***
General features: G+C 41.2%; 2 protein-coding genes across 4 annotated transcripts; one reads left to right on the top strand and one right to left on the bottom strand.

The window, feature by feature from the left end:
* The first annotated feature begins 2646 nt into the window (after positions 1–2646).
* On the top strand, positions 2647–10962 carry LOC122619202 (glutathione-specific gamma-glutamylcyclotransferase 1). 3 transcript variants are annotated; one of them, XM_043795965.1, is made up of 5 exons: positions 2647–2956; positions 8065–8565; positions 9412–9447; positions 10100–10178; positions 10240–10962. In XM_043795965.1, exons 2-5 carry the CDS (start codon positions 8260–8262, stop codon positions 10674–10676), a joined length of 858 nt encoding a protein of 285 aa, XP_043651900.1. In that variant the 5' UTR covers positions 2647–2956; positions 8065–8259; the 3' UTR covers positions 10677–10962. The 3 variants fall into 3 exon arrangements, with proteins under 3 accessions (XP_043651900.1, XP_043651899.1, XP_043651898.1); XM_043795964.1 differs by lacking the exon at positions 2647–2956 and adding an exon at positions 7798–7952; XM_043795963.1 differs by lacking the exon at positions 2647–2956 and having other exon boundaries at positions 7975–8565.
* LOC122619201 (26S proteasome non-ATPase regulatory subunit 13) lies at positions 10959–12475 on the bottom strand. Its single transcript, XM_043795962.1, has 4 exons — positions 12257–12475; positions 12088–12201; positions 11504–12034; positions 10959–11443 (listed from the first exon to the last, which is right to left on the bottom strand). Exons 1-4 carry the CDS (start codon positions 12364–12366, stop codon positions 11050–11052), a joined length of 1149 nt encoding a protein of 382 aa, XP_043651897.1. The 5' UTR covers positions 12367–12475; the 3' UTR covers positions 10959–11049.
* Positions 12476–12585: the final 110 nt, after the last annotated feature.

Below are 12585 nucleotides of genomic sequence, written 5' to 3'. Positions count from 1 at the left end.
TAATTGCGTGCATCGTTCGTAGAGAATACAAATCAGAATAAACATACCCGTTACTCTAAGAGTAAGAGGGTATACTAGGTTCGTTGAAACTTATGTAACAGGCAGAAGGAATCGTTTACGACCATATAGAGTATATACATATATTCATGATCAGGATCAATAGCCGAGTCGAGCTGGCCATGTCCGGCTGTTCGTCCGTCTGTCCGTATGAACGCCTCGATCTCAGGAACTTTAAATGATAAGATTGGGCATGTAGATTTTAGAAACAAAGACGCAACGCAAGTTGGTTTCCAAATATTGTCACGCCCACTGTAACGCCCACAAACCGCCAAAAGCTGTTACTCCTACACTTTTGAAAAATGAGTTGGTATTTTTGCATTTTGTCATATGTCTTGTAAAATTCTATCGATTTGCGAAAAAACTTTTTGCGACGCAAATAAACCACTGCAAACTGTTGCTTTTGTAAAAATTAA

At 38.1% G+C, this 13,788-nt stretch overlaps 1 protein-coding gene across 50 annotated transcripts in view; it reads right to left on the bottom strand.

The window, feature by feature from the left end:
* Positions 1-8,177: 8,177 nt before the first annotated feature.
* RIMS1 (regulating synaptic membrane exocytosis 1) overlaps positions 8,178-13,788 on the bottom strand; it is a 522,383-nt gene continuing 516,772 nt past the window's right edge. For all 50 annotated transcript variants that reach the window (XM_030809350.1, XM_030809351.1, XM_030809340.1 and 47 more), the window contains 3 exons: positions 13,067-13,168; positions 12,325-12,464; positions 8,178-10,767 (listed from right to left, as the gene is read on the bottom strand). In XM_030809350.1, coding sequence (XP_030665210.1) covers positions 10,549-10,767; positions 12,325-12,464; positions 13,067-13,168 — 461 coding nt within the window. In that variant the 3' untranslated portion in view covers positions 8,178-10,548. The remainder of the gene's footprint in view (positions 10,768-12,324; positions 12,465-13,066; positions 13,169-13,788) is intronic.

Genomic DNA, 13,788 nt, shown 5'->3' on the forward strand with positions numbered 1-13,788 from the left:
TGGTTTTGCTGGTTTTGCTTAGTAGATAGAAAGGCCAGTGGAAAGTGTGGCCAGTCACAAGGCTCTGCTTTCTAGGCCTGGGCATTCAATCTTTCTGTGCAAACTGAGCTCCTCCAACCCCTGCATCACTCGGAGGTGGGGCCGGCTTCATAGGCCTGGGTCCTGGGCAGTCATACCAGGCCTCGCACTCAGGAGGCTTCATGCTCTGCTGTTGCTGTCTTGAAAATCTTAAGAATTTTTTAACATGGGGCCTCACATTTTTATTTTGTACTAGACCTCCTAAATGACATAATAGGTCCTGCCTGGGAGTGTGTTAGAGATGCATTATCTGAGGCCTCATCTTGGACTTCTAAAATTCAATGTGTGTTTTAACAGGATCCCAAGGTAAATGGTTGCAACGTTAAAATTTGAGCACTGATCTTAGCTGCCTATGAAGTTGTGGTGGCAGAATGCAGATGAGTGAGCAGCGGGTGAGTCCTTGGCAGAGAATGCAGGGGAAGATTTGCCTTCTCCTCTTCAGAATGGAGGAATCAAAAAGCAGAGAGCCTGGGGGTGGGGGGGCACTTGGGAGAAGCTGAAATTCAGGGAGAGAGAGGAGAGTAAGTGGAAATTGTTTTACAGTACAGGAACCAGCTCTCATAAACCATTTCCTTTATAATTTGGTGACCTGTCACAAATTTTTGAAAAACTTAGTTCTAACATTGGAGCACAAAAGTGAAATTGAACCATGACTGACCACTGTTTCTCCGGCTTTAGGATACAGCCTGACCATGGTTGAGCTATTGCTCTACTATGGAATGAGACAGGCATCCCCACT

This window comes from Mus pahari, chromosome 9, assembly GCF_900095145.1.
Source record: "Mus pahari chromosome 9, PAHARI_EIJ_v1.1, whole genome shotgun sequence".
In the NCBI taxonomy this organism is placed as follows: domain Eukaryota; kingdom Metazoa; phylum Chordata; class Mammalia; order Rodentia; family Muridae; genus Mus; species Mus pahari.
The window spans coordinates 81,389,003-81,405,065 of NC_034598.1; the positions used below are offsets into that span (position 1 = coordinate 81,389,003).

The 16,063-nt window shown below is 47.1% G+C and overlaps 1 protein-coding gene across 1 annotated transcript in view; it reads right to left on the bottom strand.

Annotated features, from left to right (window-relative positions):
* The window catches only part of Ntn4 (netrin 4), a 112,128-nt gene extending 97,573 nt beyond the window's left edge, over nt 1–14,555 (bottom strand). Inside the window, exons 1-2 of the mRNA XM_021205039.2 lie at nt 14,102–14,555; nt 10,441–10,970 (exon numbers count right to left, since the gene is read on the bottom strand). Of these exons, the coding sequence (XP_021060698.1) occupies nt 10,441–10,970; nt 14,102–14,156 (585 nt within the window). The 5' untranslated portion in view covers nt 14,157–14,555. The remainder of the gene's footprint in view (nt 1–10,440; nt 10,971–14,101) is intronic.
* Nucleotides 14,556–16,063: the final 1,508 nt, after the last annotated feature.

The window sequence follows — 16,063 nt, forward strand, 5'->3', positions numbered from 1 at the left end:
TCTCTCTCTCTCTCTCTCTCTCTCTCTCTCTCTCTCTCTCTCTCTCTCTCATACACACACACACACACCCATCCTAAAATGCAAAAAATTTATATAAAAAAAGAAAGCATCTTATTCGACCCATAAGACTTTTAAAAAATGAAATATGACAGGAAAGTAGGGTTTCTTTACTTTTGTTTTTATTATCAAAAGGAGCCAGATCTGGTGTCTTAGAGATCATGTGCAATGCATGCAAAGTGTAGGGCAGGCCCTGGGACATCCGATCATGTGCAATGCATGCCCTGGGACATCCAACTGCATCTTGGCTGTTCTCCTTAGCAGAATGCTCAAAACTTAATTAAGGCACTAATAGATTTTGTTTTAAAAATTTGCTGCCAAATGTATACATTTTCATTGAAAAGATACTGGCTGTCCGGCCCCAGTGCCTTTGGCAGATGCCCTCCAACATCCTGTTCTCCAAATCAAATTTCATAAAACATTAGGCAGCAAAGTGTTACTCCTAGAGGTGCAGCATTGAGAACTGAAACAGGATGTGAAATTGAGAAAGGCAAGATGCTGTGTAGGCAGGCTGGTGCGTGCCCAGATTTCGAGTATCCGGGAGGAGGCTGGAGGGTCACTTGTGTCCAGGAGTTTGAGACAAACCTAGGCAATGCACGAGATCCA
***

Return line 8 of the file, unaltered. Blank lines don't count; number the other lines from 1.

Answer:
TAATTGCGTGCATCGTTCGTAGAGAATACAAATCAGAATAAACATACCCGTTACTCTAAGAGTAAGAGGGTATACTAGGTTCGTTGAAACTTATGTAACAGGCAGAAGGAATCGTTTACGACCATATAGAGTATATACATATATTCATGATCAGGATCAATAGCCGAGTCGAGCTGGCCATGTCCGGCTGTTCGTCCGTCTGTCCGTATGAACGCCTCGATCTCAGGAACTTTAAATGATAAGATTGGGCATGTAGATTTTAGAAACAAAGACGCAACGCAAGTTGGTTTCCAAATATTGTCACGCCCACTGTAACGCCCACAAACCGCCAAAAGCTGTTACTCCTACACTTTTGAAAAATGAGTTGGTATTTTTGCATTTTGTCATATGTCTTGTAAAATTCTATCGATTTGCGAAAAAACTTTTTGCGACGCAAATAAACCACTGCAAACTGTTGCTTTTGTAAAAATTAA